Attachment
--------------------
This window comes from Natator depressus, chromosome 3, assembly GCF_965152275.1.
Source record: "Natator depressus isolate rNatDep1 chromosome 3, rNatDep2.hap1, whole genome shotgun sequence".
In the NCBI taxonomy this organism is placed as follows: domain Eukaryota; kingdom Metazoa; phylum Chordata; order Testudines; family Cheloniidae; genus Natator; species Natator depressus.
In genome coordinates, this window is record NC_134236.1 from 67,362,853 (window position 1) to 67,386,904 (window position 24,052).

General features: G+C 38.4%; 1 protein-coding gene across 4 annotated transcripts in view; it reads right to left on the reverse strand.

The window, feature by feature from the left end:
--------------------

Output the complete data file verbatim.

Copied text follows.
This window comes from Natator depressus, chromosome 3, assembly GCF_965152275.1.
Source record: "Natator depressus isolate rNatDep1 chromosome 3, rNatDep2.hap1, whole genome shotgun sequence".
In the NCBI taxonomy this organism is placed as follows: domain Eukaryota; kingdom Metazoa; phylum Chordata; order Testudines; family Cheloniidae; genus Natator; species Natator depressus.
In genome coordinates, this window is record NC_134236.1 from 67,362,853 (window position 1) to 67,386,904 (window position 24,052).

General features: G+C 38.4%; 1 protein-coding gene across 4 annotated transcripts in view; it reads right to left on the reverse strand.

The window, feature by feature from the left end: